‘Customs are not set in stone, and like the bonfires of yore, time will tell which practices will endure.’
By CHANA HENKIN
OCTOBER 4, 2015 14:24
In Spring Valley, New York, where I grew up, we children had a grand time on Simhat Torah, tying men’s tallitot (prayer shawls) to each other. We relished circling the synagogue after the Torah scrolls and the treats that followed. Later, as a teen in the women’s section, we girls watched the men following the Torah scrolls, but mostly danced.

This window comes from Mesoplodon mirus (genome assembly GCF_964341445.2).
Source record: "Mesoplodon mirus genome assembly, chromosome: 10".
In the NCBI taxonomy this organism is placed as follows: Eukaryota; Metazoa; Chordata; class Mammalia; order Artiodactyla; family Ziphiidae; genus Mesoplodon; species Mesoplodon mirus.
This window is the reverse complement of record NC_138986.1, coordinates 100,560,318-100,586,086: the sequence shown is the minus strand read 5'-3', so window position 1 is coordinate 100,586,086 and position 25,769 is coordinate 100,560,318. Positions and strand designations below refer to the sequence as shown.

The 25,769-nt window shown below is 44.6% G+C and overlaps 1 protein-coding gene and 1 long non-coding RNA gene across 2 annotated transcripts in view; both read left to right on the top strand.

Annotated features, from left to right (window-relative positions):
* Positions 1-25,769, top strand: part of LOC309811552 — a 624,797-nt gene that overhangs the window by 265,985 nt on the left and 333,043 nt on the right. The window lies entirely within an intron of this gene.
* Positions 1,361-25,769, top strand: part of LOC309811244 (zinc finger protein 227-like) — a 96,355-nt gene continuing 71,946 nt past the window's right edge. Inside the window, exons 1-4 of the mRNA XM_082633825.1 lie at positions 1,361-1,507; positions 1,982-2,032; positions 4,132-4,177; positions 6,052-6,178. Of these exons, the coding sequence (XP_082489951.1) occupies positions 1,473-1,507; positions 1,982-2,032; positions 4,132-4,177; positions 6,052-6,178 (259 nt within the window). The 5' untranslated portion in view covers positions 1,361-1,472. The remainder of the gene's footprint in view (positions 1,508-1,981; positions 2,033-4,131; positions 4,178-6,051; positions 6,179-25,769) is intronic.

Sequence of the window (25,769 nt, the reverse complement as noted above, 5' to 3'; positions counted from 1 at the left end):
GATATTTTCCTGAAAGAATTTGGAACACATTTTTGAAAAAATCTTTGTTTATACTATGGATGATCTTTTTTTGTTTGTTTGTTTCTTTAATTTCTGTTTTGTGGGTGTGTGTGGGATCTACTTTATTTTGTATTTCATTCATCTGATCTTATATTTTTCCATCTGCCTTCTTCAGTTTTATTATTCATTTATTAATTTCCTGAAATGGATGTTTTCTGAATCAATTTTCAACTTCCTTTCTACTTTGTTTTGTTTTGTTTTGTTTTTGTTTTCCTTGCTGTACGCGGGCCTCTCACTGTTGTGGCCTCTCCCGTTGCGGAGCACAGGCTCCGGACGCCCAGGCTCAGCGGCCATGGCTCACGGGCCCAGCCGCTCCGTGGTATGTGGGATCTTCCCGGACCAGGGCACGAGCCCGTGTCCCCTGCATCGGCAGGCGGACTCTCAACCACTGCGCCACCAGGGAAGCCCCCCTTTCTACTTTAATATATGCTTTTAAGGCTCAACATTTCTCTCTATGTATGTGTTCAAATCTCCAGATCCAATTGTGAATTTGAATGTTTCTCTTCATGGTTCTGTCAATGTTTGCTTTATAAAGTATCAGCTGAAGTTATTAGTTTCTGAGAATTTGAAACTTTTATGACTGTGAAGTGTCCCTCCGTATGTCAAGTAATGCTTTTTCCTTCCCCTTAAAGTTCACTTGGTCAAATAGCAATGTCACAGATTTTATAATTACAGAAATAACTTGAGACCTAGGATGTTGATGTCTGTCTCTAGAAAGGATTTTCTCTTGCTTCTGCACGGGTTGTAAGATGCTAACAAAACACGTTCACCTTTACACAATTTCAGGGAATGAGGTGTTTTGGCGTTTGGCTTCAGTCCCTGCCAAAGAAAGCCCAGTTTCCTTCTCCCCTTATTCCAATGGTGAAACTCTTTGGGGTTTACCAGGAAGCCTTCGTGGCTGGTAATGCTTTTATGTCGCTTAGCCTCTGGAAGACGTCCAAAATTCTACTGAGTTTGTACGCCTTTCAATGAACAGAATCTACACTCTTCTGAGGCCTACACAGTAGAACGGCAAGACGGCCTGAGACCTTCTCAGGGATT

Our boisterous brothers developed what became the custom of the day. Immediately following kedusha of the Musaf prayer, the boys would lift the hazan (prayer leader) – who could not resist, as he was in the midst of his Shmoneh Esre prayer – and carry him up the stairs to the women’s gallery, where he continued leading the service until he finished the prayer and could retreat to the men’s section. Continue >>